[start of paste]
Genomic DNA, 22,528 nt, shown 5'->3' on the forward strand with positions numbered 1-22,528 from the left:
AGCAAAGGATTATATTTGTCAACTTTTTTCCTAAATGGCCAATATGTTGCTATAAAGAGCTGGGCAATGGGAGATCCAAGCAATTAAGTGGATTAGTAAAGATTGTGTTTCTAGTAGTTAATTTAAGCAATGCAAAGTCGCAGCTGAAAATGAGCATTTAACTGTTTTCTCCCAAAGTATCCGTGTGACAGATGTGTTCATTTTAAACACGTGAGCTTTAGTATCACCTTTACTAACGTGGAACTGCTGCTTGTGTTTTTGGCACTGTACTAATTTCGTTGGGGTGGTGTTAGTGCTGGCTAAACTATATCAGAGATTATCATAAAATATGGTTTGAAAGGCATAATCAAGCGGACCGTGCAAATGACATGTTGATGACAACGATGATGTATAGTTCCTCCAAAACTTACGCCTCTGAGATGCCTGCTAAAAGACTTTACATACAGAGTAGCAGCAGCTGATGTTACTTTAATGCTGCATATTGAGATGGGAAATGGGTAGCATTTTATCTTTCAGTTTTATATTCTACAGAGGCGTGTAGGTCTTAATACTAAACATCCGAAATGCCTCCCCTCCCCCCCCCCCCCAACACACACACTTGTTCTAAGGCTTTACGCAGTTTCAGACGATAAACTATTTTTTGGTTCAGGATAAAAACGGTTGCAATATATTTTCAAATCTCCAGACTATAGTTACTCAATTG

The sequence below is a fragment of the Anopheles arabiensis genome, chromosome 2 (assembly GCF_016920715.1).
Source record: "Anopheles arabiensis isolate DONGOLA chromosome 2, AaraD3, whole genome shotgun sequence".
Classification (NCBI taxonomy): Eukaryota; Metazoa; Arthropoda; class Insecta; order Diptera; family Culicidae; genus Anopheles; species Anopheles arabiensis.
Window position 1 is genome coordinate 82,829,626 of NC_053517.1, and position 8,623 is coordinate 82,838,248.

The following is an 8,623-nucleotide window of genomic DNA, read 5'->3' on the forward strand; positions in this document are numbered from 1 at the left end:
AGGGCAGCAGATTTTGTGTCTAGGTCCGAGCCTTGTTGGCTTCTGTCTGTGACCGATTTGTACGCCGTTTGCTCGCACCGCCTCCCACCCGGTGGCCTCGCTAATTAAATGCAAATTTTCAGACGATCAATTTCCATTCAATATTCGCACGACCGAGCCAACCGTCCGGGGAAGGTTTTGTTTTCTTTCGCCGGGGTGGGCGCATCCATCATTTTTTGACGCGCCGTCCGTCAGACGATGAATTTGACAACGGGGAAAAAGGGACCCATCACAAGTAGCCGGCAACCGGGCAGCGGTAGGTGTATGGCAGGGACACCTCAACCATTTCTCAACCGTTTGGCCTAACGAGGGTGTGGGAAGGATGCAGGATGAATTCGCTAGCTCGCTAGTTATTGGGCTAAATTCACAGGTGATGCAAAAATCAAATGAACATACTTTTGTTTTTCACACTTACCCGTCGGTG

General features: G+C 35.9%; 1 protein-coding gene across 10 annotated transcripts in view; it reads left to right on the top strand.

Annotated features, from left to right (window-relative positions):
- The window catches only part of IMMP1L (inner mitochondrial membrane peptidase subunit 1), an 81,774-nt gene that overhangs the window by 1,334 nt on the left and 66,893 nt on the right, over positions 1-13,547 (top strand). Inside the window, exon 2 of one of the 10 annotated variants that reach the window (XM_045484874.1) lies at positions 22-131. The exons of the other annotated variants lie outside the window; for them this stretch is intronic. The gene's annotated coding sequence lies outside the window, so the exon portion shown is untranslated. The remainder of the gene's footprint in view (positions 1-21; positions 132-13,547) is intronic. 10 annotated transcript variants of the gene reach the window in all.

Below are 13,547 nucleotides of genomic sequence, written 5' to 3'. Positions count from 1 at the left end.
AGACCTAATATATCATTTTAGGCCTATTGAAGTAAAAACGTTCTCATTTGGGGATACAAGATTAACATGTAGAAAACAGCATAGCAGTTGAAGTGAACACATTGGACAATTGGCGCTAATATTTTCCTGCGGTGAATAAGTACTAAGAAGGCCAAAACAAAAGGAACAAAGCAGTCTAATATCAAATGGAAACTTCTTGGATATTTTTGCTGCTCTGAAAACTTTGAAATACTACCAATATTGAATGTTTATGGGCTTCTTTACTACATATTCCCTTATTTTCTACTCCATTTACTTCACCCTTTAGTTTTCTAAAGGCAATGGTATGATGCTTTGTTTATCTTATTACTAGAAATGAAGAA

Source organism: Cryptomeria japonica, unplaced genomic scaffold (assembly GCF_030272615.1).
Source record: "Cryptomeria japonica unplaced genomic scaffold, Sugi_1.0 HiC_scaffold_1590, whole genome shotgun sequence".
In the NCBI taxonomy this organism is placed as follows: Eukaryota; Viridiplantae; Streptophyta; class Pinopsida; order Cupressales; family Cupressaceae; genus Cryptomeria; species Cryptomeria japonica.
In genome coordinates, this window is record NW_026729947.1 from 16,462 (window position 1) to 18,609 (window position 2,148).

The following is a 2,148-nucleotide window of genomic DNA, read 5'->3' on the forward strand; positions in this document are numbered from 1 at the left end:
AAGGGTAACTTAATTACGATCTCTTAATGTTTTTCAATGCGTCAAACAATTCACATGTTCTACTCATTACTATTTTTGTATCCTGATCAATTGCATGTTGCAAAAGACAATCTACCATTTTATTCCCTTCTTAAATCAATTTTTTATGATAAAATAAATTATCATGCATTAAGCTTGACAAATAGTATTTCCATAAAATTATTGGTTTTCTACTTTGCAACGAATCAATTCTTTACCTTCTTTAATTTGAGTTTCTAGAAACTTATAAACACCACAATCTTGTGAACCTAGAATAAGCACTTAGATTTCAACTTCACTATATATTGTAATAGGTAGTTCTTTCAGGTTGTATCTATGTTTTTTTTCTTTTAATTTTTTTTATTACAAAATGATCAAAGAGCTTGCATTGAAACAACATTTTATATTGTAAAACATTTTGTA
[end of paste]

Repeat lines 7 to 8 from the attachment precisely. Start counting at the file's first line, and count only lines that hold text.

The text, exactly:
The following is an 8,623-nucleotide window of genomic DNA, read 5'->3' on the forward strand; positions in this document are numbered from 1 at the left end:
AGGGCAGCAGATTTTGTGTCTAGGTCCGAGCCTTGTTGGCTTCTGTCTGTGACCGATTTGTACGCCGTTTGCTCGCACCGCCTCCCACCCGGTGGCCTCGCTAATTAAATGCAAATTTTCAGACGATCAATTTCCATTCAATATTCGCACGACCGAGCCAACCGTCCGGGGAAGGTTTTGTTTTCTTTCGCCGGGGTGGGCGCATCCATCATTTTTTGACGCGCCGTCCGTCAGACGATGAATTTGACAACGGGGAAAAAGGGACCCATCACAAGTAGCCGGCAACCGGGCAGCGGTAGGTGTATGGCAGGGACACCTCAACCATTTCTCAACCGTTTGGCCTAACGAGGGTGTGGGAAGGATGCAGGATGAATTCGCTAGCTCGCTAGTTATTGGGCTAAATTCACAGGTGATGCAAAAATCAAATGAACATACTTTTGTTTTTCACACTTACCCGTCGGTG